16 March 2011 17:11 [Source: ICIS news]
LONDON (ICIS)--The European caprolactam market has been unnerved by the crisis in Japan, market sources said on Wednesday.
Contract discussions were underway in an already tight European market. Producers had been talking of steep increases before the Japanese earthquake on 11 March, despite a rollover of the March benzene contract price.
However, as events in Japan have unfolded, spot benzene prices have started to fall and, according to buyers, caprolactam suppliers have been revising their March price intentions.
On Wednesday afternoon, March spot benzene was valued in a $1,240-1,270/tonne (€880-902/tonne) CIF (cost, insurance and freight) ARA (Amsterdam, Rotterdam, Antwerp) price range, €99-121/tonne below the March contract price of €1,001/tonne.
Japan’s four caprolactam producers - UBE Industries, Sumitomo Chemical, Toray Industries Inc and Mitsubishi Chemical Corp (MCC) - have a combined capacity of 525,000 tonnes/year.
There was speculation in the market that feedstock and power shortages in Japan might result in a loss of production and lead to declarations of force majeure (FM).
However, even in an already tight global market, European buyers said that there was no room to increase March contract prices by the €200/tonne that some suppliers had been targeting.
"Suppliers have moved back from increases of €200/tonne to €150/tonne and I am hearing now that some are talking about an increase of €80-100/tonne because benzene is looking weaker,” said one buyer.
“With UBE [Chemical Europe] back on stream [at its plant in Castellon, Spain], the supply situation is better but producers are building inventories for May and June shutdowns,” the buyer added.
UBE has a scheduled shutdown planned in May at its 95,000 tonne/year Castellon plant.
In relation to a price increase for March contracts, a major buyer said it was not prepared to pay €10/tonne more for its March volumes.
“The starting point of producers was plus €200/tonne and the new position is €150/tonne, but this is not possible. Raw materials rolled over,” he said.
A second major buyer described the current market situation for caprolactam as “difficult to predict”.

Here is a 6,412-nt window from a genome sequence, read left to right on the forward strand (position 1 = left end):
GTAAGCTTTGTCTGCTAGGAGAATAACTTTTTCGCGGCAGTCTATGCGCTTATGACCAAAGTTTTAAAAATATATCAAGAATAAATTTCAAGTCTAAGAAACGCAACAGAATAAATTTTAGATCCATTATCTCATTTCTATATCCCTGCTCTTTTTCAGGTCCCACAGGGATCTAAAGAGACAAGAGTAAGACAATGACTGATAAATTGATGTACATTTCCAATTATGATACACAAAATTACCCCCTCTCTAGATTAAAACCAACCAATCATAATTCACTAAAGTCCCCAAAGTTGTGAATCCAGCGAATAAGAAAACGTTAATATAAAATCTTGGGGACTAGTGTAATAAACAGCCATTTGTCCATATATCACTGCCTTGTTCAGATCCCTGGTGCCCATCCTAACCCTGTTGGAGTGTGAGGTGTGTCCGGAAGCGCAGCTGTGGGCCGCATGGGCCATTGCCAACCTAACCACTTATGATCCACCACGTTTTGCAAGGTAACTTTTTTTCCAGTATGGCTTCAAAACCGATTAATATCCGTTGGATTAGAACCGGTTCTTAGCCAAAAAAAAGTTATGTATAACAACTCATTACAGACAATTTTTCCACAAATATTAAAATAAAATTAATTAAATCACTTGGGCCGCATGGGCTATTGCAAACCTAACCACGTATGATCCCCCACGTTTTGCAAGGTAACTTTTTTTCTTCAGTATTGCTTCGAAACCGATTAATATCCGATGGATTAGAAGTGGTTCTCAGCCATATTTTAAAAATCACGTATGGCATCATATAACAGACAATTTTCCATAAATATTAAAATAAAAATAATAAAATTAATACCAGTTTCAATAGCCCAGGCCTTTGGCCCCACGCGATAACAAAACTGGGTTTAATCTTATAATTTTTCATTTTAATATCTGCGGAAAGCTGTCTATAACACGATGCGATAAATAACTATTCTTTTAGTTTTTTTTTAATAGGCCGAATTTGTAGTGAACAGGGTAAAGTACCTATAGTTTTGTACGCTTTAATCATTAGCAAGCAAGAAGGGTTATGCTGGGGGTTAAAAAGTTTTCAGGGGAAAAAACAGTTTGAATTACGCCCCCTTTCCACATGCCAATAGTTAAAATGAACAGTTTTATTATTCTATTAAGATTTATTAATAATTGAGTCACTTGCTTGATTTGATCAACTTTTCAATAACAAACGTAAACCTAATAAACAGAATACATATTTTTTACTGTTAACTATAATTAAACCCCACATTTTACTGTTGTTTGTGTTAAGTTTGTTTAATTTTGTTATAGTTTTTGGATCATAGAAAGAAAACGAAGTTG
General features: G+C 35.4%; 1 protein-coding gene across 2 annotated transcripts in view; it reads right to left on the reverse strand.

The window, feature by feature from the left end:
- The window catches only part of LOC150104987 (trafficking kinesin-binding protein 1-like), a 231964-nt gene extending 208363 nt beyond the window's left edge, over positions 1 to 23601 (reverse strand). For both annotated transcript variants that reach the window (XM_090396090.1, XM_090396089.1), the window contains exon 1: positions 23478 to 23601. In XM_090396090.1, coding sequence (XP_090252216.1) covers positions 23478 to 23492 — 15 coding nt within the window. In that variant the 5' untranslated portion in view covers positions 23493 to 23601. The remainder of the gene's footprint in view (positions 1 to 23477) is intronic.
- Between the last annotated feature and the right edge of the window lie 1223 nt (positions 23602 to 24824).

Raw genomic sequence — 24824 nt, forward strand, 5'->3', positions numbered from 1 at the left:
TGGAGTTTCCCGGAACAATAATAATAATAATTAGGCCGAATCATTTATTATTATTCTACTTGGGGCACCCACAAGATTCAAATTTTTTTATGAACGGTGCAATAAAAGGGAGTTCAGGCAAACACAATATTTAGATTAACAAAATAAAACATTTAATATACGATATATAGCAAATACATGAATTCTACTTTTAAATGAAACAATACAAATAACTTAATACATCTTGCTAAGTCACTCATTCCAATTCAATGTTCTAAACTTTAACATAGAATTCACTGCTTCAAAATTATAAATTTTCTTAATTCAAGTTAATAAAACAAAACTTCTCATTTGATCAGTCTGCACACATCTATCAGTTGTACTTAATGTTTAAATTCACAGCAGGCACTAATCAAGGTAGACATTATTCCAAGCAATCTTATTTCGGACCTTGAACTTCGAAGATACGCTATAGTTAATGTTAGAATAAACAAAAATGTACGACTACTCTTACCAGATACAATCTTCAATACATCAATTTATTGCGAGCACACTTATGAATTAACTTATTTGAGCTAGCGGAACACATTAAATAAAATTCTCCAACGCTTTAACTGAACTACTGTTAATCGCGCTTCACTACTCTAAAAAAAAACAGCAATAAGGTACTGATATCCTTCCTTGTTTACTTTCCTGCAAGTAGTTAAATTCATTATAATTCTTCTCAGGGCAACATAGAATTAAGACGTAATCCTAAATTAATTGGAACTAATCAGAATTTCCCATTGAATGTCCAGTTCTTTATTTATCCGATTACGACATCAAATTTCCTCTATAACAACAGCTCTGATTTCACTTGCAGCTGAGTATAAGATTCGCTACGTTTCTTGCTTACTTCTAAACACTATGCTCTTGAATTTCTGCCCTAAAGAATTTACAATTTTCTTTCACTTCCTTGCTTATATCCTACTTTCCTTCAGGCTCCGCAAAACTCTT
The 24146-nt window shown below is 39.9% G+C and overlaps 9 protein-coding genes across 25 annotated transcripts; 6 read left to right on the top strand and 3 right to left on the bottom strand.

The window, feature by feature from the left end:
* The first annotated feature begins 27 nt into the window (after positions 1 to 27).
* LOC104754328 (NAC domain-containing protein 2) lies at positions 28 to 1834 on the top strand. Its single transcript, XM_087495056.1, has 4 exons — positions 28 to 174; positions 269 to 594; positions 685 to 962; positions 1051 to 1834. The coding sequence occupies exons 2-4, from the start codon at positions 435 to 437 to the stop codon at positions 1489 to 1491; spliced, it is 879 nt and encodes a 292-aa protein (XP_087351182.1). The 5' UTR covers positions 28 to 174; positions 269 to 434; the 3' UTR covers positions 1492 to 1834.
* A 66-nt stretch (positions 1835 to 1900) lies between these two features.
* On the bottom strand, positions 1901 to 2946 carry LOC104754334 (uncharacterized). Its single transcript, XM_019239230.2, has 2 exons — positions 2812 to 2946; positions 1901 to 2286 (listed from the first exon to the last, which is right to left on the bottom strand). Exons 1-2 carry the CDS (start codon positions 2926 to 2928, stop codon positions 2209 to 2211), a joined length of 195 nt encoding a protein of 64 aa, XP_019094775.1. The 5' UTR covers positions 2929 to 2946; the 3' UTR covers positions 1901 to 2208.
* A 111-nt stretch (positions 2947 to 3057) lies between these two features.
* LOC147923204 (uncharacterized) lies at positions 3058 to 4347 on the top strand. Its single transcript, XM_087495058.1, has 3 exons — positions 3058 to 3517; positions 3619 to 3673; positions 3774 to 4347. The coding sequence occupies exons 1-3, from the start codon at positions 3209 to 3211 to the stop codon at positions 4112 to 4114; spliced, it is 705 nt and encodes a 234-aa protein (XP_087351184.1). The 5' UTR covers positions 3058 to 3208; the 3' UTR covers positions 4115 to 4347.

“Benzene is looking weak and it’s going to go down in April,” the buyer said.
The February caprolactam contract price increased by an average of €130/tonne from January, driven by rising benzene costs, strong demand, tight supply and higher prices in Asia, buyers and sellers said on Wednesday.
The pre-discounted contract price settled at €2,542-2,598/tonne FD (free delivered) NWE (northwest Europe), marking the fourth consecutive monthly price increase.
Caprolactam producers continued to look to Asia as a direction on price, particularly with the large differential between values in the key Chinese market versus the European market price.
In Asia this week, spot caprolactam was valued at $3,530-3,560/tonne CFR (cost and freight) China, equivalent to €2,506-2,528/tonne. Market prices in Europe are around €2,100-2,200/tonne FD NWE, a difference of €328-406/tonne.
“Why should I continue to sell in Europe at a much lower level than I can sell in China? I think the situation in Japan will mean that the price gap between regions will get even wider and the market even tighter,” said one European producer.
In relation to Japan and price developments for March, a second producer said: “There will be a big influence from Japan but it’s a very difficult moment due to the tragedy of the situation. We will continue to supply fluently and continuously to Asia and we hope that the situation does not affect our business.”
Caprolactam is used in the production of polyamide 6. Its value is influenced by supply-and-demand balances in Europe and in Asia, as well as feedstock price developments.
($1 = €0.71)
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